By Avery Wood
Health & Science Editor
Moringa is a plant that has recently been added to the growing list of “superfoods.” The tree is native to India, and used for nutrition in many countries.
Many parts of the tree are edible, such as the leaves, seeds, pods, and roots, but the leaves have the most nutritional value. Because of its high nutrition, it is sold as a supplement in powder form, but the leaves, which taste and can be used like spinach, have yet to reach most stores.
With a myriad of vitamins and amino acids among Moringa’s laudable traits, it is hard for other foods to measure up.
According to themoringa.com , Moringa has 7 times the vitamin C of oranges, 4 times the vitamin A of carrots, 4 times the calcium and twice the protein of milk, 3 times the potassium of bananas, 3 times the vitamin E of spinach, and 3 times the vitamins of almonds. Moringa also contains significant amounts of all 9 essential amino acids.
Since it grows extraordinarily quickly, thriving in soils and climates where other plants could not, Moringa has potential for great good. It is already widely eaten in places like India, the Philippines, and Cambodia, but many people, including the National Research Council of the National Academies, theorize that it has the potential to provide nutrition and sustenance world-wide and to make villages more self-sufficient with its many uses.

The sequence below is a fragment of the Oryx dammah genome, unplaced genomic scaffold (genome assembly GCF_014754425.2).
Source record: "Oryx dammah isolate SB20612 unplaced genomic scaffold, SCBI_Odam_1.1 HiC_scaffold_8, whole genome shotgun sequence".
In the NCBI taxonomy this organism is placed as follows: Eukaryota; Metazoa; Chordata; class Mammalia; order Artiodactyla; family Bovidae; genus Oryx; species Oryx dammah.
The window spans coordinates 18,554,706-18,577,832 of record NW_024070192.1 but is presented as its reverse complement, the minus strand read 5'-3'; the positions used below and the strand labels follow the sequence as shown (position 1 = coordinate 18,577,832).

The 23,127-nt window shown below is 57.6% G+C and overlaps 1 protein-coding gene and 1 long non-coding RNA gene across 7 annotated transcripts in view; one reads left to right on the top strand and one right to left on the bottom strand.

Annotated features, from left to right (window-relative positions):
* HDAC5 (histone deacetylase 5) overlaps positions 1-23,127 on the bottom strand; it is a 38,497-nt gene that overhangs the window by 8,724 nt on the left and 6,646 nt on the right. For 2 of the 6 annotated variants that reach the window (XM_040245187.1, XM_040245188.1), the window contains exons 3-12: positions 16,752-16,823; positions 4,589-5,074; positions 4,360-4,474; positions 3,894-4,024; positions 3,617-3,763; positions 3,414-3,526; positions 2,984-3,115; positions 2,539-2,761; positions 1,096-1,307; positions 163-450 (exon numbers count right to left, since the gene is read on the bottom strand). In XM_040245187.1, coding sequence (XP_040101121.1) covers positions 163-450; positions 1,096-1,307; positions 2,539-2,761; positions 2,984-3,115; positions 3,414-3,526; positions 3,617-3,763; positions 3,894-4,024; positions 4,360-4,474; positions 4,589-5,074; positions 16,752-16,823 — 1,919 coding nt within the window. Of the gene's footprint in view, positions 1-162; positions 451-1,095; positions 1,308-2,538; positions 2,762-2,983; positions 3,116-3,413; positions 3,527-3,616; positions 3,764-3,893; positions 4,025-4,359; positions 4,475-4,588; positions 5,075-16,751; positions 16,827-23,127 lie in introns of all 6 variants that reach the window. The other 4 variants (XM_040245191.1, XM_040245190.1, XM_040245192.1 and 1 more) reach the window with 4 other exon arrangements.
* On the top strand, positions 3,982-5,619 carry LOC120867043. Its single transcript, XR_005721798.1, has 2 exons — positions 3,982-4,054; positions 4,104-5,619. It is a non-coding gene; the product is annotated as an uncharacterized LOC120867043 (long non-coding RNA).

In rural communities where Moringa is plentiful and clean water is scarce, it has great potent for water purification. Conventionally treated water is too expensive for such communities, but according to the African Journal of Agricultural Research, the edible seeds of the Moringa tree can be ground into a powder and used in place of some of the conventional purification substance, effectively decreasing the cost of treated water.
Moringa also has more uses than just nutrition. The sap is used as a dye in some countries and there are a lot of products containing moringa on the market, such as moisturizer, soap and oil.